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Last updated: December 21. 2013 11:02PM - 3222 Views
By - jlynott@timesleader.com



During the Homeless Persons' Memorial held Saturday at St. Stephen's Episcopal Pro-cathedral Melvin “Spoonman” Minckler, right, who has no permanent housing, blows out a candle after reading the names of friends he has lost over the years.
During the Homeless Persons' Memorial held Saturday at St. Stephen's Episcopal Pro-cathedral Melvin “Spoonman” Minckler, right, who has no permanent housing, blows out a candle after reading the names of friends he has lost over the years.
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WILKES-BARRE — It began with Paul T. and ended with Melissa F.


In between were Peaches, Scrappy, Lillian C. and Snowball stretching the list of the homeless men and women who died locally to 109 names.


Their names were read during a memorial service at the St. Stephen’s Episcopal Pro-cathedral on South Franklin Street. The eighth annual program drew nearly 40 people to the church late in the afternoon as daylight faded quickly and the longest night of the year began.


The weather moved the candlelit reading of the names inside from the courtyard where it usually is held. The participants formed an oval and each one read a few names before blowing out their candle.


It was not by accident that the Scripture readings dealt with light and darkness.


“Light has sprung up for the righteous, and joyful gladness for those who are truehearted. Rejoice in the Lord, you righteous, and give thanks to his holy name,” said Rabbi Larry Kaplan of Temple Israel, reading from the 97th Psalm.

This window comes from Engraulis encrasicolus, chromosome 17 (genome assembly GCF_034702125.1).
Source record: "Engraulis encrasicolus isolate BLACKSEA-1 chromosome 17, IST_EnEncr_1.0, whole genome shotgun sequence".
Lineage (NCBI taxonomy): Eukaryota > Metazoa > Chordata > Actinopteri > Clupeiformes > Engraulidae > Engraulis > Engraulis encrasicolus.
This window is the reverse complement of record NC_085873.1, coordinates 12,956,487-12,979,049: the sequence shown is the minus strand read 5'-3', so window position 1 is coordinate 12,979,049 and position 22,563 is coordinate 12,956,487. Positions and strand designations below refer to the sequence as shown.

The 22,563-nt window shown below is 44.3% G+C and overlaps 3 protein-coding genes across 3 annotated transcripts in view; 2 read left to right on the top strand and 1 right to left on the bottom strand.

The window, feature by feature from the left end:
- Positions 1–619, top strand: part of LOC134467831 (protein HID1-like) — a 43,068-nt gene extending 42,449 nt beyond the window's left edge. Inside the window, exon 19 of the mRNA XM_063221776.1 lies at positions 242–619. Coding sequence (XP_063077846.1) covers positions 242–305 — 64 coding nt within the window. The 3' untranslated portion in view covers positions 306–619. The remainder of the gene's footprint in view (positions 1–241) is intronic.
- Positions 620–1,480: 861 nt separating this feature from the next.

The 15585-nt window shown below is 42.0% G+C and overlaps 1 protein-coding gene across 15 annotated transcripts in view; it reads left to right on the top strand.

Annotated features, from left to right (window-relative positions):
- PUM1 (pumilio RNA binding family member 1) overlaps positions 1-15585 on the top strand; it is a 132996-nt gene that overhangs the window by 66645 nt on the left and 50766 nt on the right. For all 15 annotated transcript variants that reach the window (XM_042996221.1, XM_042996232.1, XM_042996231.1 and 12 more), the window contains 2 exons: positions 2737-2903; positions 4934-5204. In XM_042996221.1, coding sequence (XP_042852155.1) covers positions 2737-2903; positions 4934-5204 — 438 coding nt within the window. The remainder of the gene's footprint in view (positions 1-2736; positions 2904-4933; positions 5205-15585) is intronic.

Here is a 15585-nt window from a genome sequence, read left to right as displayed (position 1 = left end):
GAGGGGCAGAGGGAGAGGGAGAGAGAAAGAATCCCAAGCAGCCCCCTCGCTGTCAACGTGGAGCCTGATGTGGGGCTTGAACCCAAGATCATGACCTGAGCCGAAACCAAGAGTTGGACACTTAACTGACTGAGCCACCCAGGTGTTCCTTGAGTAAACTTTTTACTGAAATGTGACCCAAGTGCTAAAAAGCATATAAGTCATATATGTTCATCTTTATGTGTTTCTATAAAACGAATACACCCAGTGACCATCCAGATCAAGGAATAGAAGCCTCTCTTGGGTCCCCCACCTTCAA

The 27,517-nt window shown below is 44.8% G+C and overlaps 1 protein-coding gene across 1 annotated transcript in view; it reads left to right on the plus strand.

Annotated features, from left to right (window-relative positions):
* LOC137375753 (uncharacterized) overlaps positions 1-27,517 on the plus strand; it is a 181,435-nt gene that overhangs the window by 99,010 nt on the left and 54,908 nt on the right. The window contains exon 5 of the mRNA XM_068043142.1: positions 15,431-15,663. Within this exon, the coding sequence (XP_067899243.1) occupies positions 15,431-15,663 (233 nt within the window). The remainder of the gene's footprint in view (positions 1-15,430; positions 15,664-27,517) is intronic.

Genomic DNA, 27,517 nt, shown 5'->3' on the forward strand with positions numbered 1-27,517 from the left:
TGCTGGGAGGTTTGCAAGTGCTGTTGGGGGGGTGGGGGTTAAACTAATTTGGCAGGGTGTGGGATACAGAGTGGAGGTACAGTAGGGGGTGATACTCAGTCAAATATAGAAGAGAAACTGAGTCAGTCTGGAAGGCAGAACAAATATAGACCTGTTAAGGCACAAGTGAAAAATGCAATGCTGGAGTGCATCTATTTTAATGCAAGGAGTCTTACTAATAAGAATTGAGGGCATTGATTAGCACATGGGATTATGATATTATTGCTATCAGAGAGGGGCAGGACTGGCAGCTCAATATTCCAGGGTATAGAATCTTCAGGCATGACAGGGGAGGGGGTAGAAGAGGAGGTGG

The Psalm is read at the Friday evening prayers for Sabbath, he said, and was fitting for the memorial.


“There had to be a lot of good hearts on this list,” Kaplan said.


Even though they did not have homes, “They’re always home with God,” he said.


The women Kristen Topolski works with daily at Ruth’s Place homeless shelter have dignity and deserve respect just as much as anyone else.


Topolski, director of the shelter, said the women “have brought something extraordinary to the world. They have this ‘I will’ attitude. “


It’s displayed regularly when someone new comes to the shelter and the other women step forward to make them feel welcome and assist them, Topolski said.


Sadly, the shelter this year lost a 33-year-old woman with “the most vibrant smile,” Topolski said. “This loss was difficult,” she said.


The list has grown each annually, said Stefanie Wolownik, program director for the Volunteers of America Manna House that provides transitional housing for young adults. She formerly worked with the REACH homeless drop-in center at St. Stephen’s with the late James Sobieski who was honored at the service.


“This year I added 11 names,” Wolownik said.


Most of the people on the list were homeless. Some of them had been able to find permanent housing, Wolownik said. “Many had lived successful lives and unfortunately many did not,” she said.


The service coincides with the winter solstice and services held nationwide.


“The reason why we do this is so that someone remembers,” Wolownik said.


 
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